A large algal bloom lingered in Shuswap Lake near Salmon Arm for much of the summer of 2020. (Trevor Andrew photo)

A large algal bloom lingered in Shuswap Lake near Salmon Arm for much of the summer of 2020. (Trevor Andrew photo)

Column: Shuswap Lake water quality concerns prompt action by Ministry of Environment

Shuswap Passion by Jim Cooperman

By Jim Cooperman


The Ministry of Environment recently released a draft report that provides objectives for Shuswap Lake water quality.

The document was produced after years of monitoring efforts and extensive collaboration with local Secwépemc communities. Water quality objectives are provincial policy statements that must be considered in decision-making and are designed to protect watershed uses and values.

Three Secwépemc communities were able to provide detailed input to the report. The Adams Lake Indian Band stressed how it has a sacred relationship with water, which they recognize, honour and respect because it sustains all life. For the Little Shuswap Lake Band, séwllkwe (water) is also considered sacred and is seen as good medicine for all living things. The Splatsin, whose name comes from their word for riverbank, see themselves as the stewards of their home place and the land is not for anyone to keep, “but only to use respectively and wisely so it will remain healthy for generations to come.”

The draft water quality objectives are based on the assessment monitoring data that has been collected since the year 2000 at four points on the lake: the southeast end of Tappen Bay across from Sandy Point, near Marble Point, off Armstrong Point in the main arm, and west of Sorrento near the outflow. At each site, water samples are taken at regular intervals and tested for dissolved oxygen, water clarity, phosphorus, nitrogen, chlorophyll a, total organic carbon and E. coli.

Monitoring results primarily show that the lake water quality is high, except during the spring run-off when the high water flushes nutrients from disturbed land and agricultural operations and for some locations during the summer months. The baseline measurements for all the parameters, which indicate high water quality, became the objectives. Thus the goal for management is to ensure that monitoring/test results never go above the baseline numbers.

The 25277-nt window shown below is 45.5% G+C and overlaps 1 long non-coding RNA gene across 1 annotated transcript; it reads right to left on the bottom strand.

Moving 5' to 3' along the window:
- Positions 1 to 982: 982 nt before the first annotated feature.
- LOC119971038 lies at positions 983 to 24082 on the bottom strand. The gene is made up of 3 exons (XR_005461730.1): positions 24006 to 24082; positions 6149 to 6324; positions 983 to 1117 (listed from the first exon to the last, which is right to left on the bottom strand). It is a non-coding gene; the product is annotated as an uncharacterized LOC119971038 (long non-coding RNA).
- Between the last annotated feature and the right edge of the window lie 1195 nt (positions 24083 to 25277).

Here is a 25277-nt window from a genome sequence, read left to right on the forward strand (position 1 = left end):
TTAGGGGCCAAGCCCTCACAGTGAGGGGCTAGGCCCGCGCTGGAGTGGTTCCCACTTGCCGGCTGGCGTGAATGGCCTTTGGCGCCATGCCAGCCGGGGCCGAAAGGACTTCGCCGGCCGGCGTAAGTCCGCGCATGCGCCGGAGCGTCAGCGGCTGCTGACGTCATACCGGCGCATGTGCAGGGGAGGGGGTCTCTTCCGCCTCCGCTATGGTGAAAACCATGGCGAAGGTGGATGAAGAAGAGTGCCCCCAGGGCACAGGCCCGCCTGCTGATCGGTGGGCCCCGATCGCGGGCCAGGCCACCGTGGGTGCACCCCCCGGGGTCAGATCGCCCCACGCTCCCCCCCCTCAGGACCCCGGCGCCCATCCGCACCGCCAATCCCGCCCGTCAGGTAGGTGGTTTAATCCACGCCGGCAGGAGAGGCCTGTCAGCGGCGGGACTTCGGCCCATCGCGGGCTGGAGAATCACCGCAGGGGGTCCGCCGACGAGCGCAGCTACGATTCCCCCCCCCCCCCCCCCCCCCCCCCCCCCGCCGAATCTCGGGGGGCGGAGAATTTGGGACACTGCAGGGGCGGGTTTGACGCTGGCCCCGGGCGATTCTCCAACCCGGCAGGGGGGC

Most of the lake is oligotrophic, which is characterized by low nutrient concentrations, clear water and low biological productivity. However, both Salmon Arm Bay and Tappen Bay tend to be mesotrophic, because the water typically contains more nutrients. Thus, the objective for phosphorus is 15 μg/L (micrograms per litre) in these bays, whereas it is 10 μg/L at the other locations.

Read more: Shuswap algal bloom prompts provincial water monitoring initiative

Read more:Shuswap Lake algae bloom dissipating

Phosphorus levels are the primary concern, as high levels can result in algal blooms, which have now occurred twice in Mara Lake (2008 and 2010) and at least once (2020) or likely more times in Tappen and Salmon Arm Bays. The report lays the blame on agriculture (specifically dairy and poultry farms) for declining water quality, as it likely contributes the vast majority of the 95 per cent of the nutrient load to the lake that comes from three rivers, with the Shuswap River delivering the most nutrients, followed by the Salmon River and the Eagle River.

The Ministry of Environment is looking for comments on this draft report before it is finalized. There are definitely some serious flaws in the overall monitoring efforts, the actual report and the management system that is meant to rely on objectives. Testing water quality in two of the sites will always show high water quality because the lake is, and will likely always be oligotrophic. Testing near Blind Bay is useful because of all the septic systems in the South Shuswap, and it is critically important in Salmon Arm Bay, because of the persistent amount of nutrients coming from the Salmon Valley. Testing should also be done in Mara Lake, as that is where there have been two algal blooms due to the high volume of nutrients flowing into the Shuswap River.

Objectives may be useful for the number crunchers, but if and when the numbers are high, there is no plan for addressing the root problems. The government continues to avoid creating strict regulations for farming that limit the spreading of manure and the use of fertilizer. Studies show how farmland in the Shuswap River valley is saturated with high concentrations of phosphorus, and if farmers stopped adding more it would take more than 100 years for these levels to decrease significantly. Thus, despite the setting of objectives, the threat of more algal blooms will continue as long as fields near the rivers continue to be treated with manure and fertilizer.

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EnvironmentShuswap Lake